Pro se medical malpractice claim fails without expert testimony

December 24, 2014

The Indiana Court of Appeals chastised a pro se litigant for supporting his medical malpractice claim with only a “perfunctory and self-serving” affidavit instead of submitting expert testimony.

Lloyd Perry filed a proposed malpractice complaint against multiple defendants with the Indiana Department of Insurance in 2010. However, the medical review panel found the conduct of the physicians and hospitals did not cause Perry’s injuries.

Accordingly the Allen Superior Court granted the defendants’ motion for summary judgment.

The Court of Appeals affirmed the summary judgment in Lloyd G. Perry v. Anonymous Physician 1, Alias Medical Group 1, Inc., Anonymous Physician 2, et al., 02A03-1401-CT-43.
The Court of Appeals noted when the health care providers moved for summary judgment, Perry responded by only submitting a brief and did not provide expert testimony to rebut the review panel’s opinion.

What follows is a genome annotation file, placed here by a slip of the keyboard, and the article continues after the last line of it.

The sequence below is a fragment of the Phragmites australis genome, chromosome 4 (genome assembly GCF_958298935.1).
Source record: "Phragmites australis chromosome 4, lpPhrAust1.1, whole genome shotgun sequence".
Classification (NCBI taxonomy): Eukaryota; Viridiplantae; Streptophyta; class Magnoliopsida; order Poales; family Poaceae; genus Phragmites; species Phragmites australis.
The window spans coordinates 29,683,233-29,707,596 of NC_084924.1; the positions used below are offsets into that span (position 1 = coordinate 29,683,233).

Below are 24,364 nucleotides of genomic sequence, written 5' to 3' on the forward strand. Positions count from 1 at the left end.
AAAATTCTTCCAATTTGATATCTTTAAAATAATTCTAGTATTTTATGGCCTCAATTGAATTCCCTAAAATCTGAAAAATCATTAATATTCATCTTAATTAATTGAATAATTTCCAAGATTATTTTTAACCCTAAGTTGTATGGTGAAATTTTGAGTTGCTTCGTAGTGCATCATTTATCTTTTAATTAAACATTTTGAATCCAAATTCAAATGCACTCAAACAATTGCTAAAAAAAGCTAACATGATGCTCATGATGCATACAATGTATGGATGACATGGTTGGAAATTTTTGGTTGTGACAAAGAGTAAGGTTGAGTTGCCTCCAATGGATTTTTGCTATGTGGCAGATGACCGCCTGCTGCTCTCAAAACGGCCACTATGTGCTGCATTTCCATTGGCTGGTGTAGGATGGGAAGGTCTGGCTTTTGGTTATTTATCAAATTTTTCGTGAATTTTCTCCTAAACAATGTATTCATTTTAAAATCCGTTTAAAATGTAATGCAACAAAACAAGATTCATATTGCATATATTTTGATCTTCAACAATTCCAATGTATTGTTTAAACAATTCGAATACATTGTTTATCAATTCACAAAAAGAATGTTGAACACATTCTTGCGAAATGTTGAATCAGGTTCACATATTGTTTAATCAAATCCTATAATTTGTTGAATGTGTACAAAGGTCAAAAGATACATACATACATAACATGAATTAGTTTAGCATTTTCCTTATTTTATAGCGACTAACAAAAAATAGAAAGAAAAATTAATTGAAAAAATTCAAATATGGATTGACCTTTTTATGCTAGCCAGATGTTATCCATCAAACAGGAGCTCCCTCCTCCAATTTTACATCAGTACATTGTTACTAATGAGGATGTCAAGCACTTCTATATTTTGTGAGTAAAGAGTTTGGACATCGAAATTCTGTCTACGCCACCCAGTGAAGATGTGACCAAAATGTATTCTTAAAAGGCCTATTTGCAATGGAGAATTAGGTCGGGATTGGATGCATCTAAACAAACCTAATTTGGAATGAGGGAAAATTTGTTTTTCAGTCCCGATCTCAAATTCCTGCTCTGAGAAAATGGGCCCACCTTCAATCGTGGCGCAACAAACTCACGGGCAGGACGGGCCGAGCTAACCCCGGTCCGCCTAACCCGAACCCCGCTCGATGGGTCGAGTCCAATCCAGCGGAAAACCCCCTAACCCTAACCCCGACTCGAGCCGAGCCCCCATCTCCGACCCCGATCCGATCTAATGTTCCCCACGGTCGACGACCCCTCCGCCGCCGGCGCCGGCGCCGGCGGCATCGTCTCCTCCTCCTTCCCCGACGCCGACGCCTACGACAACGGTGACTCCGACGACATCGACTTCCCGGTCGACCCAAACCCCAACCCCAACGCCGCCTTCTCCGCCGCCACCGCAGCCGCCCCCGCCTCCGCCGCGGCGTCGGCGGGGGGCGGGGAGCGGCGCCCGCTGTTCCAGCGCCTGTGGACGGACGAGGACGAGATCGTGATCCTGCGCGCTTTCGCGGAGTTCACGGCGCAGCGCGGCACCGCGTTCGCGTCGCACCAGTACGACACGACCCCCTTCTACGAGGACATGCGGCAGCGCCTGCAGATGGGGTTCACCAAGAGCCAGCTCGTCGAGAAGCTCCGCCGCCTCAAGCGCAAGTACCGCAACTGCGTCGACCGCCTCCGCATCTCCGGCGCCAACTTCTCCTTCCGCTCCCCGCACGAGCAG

In an extensive footnote, Judge Melissa May pointed out that pro se litigants are held to the same rules of procedure as licensed attorneys and therefore must cite authorities, statutes or parts of the record on appeal.

“We will not consider an assertion on appeal when there is not cogent argument supported by authority and references to the record as required by the rules,” May wrote. “… Nor will we become an advocate for a party or address arguments that are inappropriate or too poorly developed to be understood. As we may not become an advocate for Perry, we must conclude he has waived his argument on appeal.”

The Court of Appeals held plaintiffs are required in medical malpractice cases to provide expert opinion evidence in order to defeat summary judgment when the medical review panel has determined there was no breach of duty of care.

In a typical negligence action, the defendant’s conduct is judged against what a reasonable man would do under the circumstances. But the Court of Appeals noted a medical malpractice case involves questions of science and professional judgment that are outside the comprehension of the layperson.

“We therefore do not believe a medical malpractice plaintiff may defeat summary judgment with nothing more than a ‘perfunctory and self-serving’ affidavit that specifically controverts the moving party’s prima facie case,” May wrote for the court. “Perry offers no argument that he provided the required expert opinion testimony and the record does not reflect he did.”


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